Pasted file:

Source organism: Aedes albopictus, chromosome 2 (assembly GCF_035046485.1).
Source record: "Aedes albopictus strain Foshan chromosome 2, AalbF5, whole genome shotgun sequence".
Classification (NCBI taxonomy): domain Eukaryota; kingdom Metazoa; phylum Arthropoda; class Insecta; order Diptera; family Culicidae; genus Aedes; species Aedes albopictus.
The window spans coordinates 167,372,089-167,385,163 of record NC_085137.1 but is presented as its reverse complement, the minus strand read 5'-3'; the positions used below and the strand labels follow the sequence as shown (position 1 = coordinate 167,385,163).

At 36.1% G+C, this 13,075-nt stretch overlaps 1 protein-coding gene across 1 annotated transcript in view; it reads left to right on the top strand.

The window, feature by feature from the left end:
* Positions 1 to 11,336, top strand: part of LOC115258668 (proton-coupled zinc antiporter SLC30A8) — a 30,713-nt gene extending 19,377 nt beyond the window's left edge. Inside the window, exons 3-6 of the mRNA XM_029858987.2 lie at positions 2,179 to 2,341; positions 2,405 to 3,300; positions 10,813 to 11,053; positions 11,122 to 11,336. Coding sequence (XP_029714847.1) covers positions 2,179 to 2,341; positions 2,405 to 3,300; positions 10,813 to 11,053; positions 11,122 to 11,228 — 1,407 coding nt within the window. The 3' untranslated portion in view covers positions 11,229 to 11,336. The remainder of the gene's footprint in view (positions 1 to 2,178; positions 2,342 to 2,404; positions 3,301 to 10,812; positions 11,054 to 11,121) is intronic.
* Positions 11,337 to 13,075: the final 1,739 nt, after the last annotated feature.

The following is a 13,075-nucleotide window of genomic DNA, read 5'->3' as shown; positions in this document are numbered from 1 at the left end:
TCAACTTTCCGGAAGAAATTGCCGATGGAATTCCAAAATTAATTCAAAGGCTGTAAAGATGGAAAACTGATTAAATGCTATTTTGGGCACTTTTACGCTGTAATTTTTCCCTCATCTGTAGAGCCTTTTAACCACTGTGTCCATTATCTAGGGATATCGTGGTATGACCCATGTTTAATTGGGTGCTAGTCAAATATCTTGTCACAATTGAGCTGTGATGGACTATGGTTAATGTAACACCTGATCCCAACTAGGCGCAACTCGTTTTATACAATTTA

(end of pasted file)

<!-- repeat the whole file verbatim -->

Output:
Source organism: Aedes albopictus, chromosome 2 (assembly GCF_035046485.1).
Source record: "Aedes albopictus strain Foshan chromosome 2, AalbF5, whole genome shotgun sequence".
Classification (NCBI taxonomy): domain Eukaryota; kingdom Metazoa; phylum Arthropoda; class Insecta; order Diptera; family Culicidae; genus Aedes; species Aedes albopictus.
The window spans coordinates 167,372,089-167,385,163 of record NC_085137.1 but is presented as its reverse complement, the minus strand read 5'-3'; the positions used below and the strand labels follow the sequence as shown (position 1 = coordinate 167,385,163).

At 36.1% G+C, this 13,075-nt stretch overlaps 1 protein-coding gene across 1 annotated transcript in view; it reads left to right on the top strand.

The window, feature by feature from the left end:
* Positions 1 to 11,336, top strand: part of LOC115258668 (proton-coupled zinc antiporter SLC30A8) — a 30,713-nt gene extending 19,377 nt beyond the window's left edge. Inside the window, exons 3-6 of the mRNA XM_029858987.2 lie at positions 2,179 to 2,341; positions 2,405 to 3,300; positions 10,813 to 11,053; positions 11,122 to 11,336. Coding sequence (XP_029714847.1) covers positions 2,179 to 2,341; positions 2,405 to 3,300; positions 10,813 to 11,053; positions 11,122 to 11,228 — 1,407 coding nt within the window. The 3' untranslated portion in view covers positions 11,229 to 11,336. The remainder of the gene's footprint in view (positions 1 to 2,178; positions 2,342 to 2,404; positions 3,301 to 10,812; positions 11,054 to 11,121) is intronic.
* Positions 11,337 to 13,075: the final 1,739 nt, after the last annotated feature.

The following is a 13,075-nucleotide window of genomic DNA, read 5'->3' as shown; positions in this document are numbered from 1 at the left end:
TCAACTTTCCGGAAGAAATTGCCGATGGAATTCCAAAATTAATTCAAAGGCTGTAAAGATGGAAAACTGATTAAATGCTATTTTGGGCACTTTTACGCTGTAATTTTTCCCTCATCTGTAGAGCCTTTTAACCACTGTGTCCATTATCTAGGGATATCGTGGTATGACCCATGTTTAATTGGGTGCTAGTCAAATATCTTGTCACAATTGAGCTGTGATGGACTATGGTTAATGTAACACCTGATCCCAACTAGGCGCAACTCGTTTTATACAATTTA